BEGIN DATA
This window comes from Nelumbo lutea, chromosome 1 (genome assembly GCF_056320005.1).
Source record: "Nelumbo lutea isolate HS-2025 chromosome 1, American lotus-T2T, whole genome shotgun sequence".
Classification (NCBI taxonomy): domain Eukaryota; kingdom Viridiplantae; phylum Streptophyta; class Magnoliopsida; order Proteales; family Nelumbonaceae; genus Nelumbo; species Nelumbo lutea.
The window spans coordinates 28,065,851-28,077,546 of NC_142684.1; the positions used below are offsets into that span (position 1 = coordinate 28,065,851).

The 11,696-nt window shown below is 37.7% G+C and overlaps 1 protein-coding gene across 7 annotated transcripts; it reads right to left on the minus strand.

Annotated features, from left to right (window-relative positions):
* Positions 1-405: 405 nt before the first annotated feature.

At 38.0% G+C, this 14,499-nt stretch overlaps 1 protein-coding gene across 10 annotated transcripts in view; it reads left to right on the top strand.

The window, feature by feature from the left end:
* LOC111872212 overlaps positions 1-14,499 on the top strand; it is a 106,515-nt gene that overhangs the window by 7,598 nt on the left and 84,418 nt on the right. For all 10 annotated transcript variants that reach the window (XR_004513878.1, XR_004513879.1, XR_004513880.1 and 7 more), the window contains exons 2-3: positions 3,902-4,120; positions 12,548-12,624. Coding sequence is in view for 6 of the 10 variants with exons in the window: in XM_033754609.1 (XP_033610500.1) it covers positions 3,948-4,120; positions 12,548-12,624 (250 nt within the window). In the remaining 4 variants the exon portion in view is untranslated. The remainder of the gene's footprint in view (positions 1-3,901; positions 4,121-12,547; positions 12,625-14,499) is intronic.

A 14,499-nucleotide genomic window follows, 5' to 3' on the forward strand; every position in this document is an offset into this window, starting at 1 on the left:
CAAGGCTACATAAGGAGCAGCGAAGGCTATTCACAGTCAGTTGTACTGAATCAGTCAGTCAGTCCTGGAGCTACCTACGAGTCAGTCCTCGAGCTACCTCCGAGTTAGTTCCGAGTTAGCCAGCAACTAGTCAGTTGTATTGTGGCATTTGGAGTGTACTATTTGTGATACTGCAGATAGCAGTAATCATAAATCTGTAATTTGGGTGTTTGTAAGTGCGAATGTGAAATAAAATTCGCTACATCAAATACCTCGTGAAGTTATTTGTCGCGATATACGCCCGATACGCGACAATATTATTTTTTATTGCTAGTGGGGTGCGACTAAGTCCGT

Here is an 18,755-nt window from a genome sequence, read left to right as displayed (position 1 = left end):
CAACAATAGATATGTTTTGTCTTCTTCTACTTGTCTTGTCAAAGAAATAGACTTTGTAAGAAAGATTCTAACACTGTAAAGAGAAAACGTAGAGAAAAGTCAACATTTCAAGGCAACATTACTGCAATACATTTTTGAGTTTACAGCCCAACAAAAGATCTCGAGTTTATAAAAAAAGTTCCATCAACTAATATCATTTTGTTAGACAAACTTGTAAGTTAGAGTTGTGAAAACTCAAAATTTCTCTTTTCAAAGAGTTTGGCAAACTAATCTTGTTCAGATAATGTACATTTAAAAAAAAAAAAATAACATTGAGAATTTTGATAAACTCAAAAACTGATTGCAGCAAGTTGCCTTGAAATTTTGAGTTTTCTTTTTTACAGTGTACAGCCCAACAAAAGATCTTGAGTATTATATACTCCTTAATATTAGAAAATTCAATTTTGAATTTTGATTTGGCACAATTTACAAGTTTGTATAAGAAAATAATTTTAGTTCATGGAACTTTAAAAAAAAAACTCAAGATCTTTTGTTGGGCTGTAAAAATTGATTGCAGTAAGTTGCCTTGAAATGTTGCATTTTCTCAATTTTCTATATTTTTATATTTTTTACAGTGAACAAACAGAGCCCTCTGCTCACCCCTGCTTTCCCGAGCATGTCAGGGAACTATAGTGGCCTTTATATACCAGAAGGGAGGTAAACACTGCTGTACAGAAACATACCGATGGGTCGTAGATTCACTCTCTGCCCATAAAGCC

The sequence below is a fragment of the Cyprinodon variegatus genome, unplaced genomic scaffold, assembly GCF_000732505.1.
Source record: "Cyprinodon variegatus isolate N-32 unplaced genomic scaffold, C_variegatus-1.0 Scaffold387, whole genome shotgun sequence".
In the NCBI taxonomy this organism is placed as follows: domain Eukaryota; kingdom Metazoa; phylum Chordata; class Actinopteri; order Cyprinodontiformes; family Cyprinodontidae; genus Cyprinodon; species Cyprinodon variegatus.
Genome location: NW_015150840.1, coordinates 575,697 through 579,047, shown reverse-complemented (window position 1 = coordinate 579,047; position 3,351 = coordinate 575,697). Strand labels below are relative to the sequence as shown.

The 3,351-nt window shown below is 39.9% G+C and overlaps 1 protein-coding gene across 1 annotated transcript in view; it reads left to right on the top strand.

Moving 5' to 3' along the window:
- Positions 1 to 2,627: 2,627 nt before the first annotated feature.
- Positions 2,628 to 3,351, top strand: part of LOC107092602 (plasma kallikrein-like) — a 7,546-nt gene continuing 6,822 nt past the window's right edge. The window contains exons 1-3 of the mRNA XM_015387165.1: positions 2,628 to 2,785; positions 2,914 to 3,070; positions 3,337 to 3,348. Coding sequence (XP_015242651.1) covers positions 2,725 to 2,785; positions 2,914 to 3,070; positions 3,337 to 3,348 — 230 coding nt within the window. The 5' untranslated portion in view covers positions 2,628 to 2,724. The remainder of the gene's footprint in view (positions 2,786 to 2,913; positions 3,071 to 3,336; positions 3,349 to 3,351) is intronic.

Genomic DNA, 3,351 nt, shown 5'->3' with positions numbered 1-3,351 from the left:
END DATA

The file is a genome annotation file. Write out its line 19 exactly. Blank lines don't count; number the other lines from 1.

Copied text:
The 3,351-nt window shown below is 39.9% G+C and overlaps 1 protein-coding gene across 1 annotated transcript in view; it reads left to right on the top strand.